A recent report in the Journals of Gerontology, Series A, Biological Sciences and Medical Sciences, September 2017 confirmed strong evidence that older man with back pain are more likely to fall. Surveys completed by 5568 elderly men indicated that 67% experienced back pain during the year, 25% fell at least once, and 11% had recurrent falls. Further analysis showed that participants with back pain had at least a 20% increased risk for falling, with an even higher risk for those with greater back pain severity and frequency. This data suggests that reducing back pain among the elderly population could reduce their risk for falls.
We’ve all seen people who are suffering from an episode of strong low back pain. They are usually not able to stand upright well and are hunched forward. They also may be leaning more to the side. When this is the case they’re also not able to walk well. If they must walk in on uneven surface or if they stumble they are more likely to fall. If an elderly person falls it is more likely to be traumatic than if a younger person falls. Older people are more likely to suffer fractures and dislocations after having a fall. Most of us know a senior who has had a hip fracture after falling. These types of traumas require extensive medical care, possibly surgery and may involve an extended period of rehabilitation. The person may even have to leave their home and be in a rehab facility for a lengthy time period.
One way to prevent falls is to reduce or eliminate lower back pain. Chiropractors are specialists that are trained to find the cause of lower back pain. Chiropractic care can then be given to reduce or eliminate pain in the lower back. The research study noted earlier suggests that reducing back pain could reduce a person’s risk for a fall. It is highly recommended that anyone with low back pain who feels unsteady on their feet should consult with a chiropractor for help. This is applicable for people of any age but especially the elderly.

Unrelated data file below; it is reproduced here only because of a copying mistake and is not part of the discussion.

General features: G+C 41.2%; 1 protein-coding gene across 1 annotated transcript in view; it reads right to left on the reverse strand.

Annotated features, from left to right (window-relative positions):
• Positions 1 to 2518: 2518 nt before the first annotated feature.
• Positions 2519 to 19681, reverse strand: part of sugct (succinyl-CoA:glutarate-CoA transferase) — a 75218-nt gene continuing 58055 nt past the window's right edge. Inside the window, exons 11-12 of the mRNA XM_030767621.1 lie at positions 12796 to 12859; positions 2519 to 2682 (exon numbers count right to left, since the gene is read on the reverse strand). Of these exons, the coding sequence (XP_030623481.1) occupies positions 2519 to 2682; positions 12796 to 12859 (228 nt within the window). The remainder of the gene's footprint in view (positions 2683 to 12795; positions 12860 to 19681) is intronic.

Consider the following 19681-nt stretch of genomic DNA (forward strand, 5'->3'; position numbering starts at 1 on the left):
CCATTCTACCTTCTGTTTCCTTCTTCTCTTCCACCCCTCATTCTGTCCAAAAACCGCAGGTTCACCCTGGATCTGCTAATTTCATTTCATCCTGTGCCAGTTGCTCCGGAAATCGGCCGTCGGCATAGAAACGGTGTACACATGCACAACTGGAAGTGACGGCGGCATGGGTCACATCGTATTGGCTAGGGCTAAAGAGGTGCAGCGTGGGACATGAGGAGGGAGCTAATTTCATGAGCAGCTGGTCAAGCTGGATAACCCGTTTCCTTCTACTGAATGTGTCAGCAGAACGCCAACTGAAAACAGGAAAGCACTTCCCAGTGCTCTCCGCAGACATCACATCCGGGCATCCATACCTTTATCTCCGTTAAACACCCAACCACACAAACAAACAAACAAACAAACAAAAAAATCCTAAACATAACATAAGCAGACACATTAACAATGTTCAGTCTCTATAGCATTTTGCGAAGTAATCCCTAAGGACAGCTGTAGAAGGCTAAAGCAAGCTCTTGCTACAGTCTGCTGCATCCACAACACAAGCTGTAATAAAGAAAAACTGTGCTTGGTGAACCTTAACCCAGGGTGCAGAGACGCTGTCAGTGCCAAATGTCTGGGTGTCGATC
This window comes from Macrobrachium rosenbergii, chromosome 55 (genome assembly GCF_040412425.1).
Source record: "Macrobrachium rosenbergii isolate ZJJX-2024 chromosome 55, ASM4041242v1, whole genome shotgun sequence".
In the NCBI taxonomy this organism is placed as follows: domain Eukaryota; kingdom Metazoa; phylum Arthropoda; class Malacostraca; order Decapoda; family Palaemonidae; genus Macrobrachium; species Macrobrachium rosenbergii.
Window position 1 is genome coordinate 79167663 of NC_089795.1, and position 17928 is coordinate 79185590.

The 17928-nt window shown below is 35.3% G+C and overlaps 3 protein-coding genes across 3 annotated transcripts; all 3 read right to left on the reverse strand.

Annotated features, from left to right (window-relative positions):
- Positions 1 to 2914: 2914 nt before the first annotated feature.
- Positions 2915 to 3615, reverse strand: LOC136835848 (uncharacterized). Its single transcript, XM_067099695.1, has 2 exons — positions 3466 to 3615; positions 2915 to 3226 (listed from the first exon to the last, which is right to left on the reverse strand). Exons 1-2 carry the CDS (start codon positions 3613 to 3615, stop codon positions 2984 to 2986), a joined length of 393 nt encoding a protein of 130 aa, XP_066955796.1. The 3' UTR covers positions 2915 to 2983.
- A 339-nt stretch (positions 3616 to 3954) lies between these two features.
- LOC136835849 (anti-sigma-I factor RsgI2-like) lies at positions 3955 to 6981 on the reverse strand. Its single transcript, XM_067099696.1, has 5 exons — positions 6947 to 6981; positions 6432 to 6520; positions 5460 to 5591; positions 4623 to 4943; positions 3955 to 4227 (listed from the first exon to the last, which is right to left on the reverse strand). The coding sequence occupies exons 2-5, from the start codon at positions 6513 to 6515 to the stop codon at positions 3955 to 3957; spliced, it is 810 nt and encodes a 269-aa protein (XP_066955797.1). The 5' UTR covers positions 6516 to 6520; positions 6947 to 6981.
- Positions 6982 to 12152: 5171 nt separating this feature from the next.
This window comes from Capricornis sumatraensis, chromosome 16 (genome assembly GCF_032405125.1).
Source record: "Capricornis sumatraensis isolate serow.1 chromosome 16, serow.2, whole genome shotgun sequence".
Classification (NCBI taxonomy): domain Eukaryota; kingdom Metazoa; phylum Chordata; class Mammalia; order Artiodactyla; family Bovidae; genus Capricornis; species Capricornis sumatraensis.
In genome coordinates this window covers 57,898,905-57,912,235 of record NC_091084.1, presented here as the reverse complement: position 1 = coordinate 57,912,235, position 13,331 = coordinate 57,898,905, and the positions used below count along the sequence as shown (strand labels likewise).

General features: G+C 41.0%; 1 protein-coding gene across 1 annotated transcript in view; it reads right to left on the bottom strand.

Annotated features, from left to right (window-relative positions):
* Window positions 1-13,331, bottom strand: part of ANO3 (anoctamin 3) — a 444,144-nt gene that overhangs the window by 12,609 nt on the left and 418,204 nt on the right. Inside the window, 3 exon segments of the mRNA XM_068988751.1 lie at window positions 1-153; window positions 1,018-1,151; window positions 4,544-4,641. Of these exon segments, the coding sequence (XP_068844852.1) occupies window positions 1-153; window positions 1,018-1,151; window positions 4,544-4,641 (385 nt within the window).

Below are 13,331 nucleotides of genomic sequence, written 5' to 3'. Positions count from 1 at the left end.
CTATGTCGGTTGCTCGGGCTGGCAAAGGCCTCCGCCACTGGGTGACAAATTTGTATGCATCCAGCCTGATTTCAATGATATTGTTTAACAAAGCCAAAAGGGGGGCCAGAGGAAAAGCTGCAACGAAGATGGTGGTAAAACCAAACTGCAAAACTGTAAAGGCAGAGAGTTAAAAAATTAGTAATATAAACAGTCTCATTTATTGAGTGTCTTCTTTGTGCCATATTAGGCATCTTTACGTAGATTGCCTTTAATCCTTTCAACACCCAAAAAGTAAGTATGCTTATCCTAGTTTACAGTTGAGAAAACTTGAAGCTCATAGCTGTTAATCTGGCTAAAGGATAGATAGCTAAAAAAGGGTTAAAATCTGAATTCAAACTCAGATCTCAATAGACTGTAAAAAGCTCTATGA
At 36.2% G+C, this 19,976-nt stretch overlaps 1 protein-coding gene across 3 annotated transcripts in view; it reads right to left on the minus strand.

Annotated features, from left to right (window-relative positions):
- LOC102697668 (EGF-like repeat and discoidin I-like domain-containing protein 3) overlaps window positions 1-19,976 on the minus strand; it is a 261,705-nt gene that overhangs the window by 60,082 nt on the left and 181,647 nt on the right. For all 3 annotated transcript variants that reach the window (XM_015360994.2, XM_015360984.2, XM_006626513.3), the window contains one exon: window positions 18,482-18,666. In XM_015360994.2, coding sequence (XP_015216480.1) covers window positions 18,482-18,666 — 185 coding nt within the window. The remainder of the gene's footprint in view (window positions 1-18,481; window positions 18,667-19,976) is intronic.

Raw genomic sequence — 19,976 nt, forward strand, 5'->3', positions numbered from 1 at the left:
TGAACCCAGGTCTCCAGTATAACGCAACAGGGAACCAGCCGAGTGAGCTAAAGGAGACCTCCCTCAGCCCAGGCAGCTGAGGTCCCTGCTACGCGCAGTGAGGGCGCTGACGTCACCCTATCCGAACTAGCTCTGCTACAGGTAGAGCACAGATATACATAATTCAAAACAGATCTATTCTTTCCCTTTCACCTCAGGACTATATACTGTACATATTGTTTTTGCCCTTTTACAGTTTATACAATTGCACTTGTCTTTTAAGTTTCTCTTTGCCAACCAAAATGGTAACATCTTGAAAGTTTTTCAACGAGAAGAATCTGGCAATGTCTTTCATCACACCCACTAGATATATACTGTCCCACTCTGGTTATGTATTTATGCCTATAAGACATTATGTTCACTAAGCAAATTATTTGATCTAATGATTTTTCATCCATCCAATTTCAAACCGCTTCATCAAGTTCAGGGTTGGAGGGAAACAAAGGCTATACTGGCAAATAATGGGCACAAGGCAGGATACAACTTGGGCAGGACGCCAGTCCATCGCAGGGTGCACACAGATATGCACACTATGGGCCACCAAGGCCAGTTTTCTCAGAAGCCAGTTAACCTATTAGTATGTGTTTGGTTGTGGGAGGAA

Having been self-employed for the last 33 years I have not actually had a boss for a while. But in prior years I had many bosses and employers. While there were certainly some who were stinkers, most of them were great people. I look back at them as mentors and people who helped me gain maturity. I not only look at employers, but even people like my high school sports coaches. They helped me learn discipline, persistence and teamwork.
So today, National Bosses Day, I want to extend best wishes to those who employ, coach and provide opportunities for all the rest of us. Many thanks!!
Happy National Bosses Day from Dr James Schofield.
“I think this is helping me breathe better.” That is what one of my patients said after he had received several chiropractic treatments. He’d come to me originally for a sharp pain that he was having in his shoulder blade area. As I treated him for that pain he noticed it seemed to help his breathing. He’d had asthma since childhood, used an inhaler daily and, despite the best efforts and intentions of therapists and doctors, his asthma condition persisted. In my 33 years of chiropractic practice it is not uncommon for me to hear my patients saying something along these lines after receiving their chiropractic treatment. They notice a definite improvement in their breathing.
Many might wonder how chiropractic care can help patients to have improved breathing. Actually, there is a scientific basis as well as a common-sense reason why a person might breathe easier. This article will describe how chiropractic care can improve one’s ability to breathe and the implications this has on improving lifestyle and even longevity.